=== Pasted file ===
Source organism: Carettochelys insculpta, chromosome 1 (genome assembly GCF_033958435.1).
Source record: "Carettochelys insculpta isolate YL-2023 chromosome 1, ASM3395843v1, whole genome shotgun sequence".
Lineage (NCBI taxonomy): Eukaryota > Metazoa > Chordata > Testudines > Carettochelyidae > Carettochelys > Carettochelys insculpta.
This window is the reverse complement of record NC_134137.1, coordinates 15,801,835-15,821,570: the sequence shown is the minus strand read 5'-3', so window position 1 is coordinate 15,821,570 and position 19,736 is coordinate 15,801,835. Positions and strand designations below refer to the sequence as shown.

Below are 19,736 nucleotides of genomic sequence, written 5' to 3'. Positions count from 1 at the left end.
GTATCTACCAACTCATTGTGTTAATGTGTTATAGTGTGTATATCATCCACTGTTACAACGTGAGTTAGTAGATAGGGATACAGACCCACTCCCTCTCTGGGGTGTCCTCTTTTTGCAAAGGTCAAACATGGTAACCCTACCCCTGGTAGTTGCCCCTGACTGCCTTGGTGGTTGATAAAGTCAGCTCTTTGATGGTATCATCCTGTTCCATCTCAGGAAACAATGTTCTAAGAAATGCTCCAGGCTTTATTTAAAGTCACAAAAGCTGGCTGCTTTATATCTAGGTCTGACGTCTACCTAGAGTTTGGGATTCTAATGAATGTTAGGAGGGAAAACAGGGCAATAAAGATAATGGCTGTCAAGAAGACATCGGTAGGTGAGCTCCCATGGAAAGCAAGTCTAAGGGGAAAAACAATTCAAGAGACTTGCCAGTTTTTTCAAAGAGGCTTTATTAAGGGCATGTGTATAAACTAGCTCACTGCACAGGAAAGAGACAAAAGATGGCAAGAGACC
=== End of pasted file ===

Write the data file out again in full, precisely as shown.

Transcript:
Source organism: Carettochelys insculpta, chromosome 1 (genome assembly GCF_033958435.1).
Source record: "Carettochelys insculpta isolate YL-2023 chromosome 1, ASM3395843v1, whole genome shotgun sequence".
Lineage (NCBI taxonomy): Eukaryota > Metazoa > Chordata > Testudines > Carettochelyidae > Carettochelys > Carettochelys insculpta.
This window is the reverse complement of record NC_134137.1, coordinates 15,801,835-15,821,570: the sequence shown is the minus strand read 5'-3', so window position 1 is coordinate 15,821,570 and position 19,736 is coordinate 15,801,835. Positions and strand designations below refer to the sequence as shown.

Below are 19,736 nucleotides of genomic sequence, written 5' to 3'. Positions count from 1 at the left end.
GTATCTACCAACTCATTGTGTTAATGTGTTATAGTGTGTATATCATCCACTGTTACAACGTGAGTTAGTAGATAGGGATACAGACCCACTCCCTCTCTGGGGTGTCCTCTTTTTGCAAAGGTCAAACATGGTAACCCTACCCCTGGTAGTTGCCCCTGACTGCCTTGGTGGTTGATAAAGTCAGCTCTTTGATGGTATCATCCTGTTCCATCTCAGGAAACAATGTTCTAAGAAATGCTCCAGGCTTTATTTAAAGTCACAAAAGCTGGCTGCTTTATATCTAGGTCTGACGTCTACCTAGAGTTTGGGATTCTAATGAATGTTAGGAGGGAAAACAGGGCAATAAAGATAATGGCTGTCAAGAAGACATCGGTAGGTGAGCTCCCATGGAAAGCAAGTCTAAGGGGAAAAACAATTCAAGAGACTTGCCAGTTTTTTCAAAGAGGCTTTATTAAGGGCATGTGTATAAACTAGCTCACTGCACAGGAAAGAGACAAAAGATGGCAAGAGACC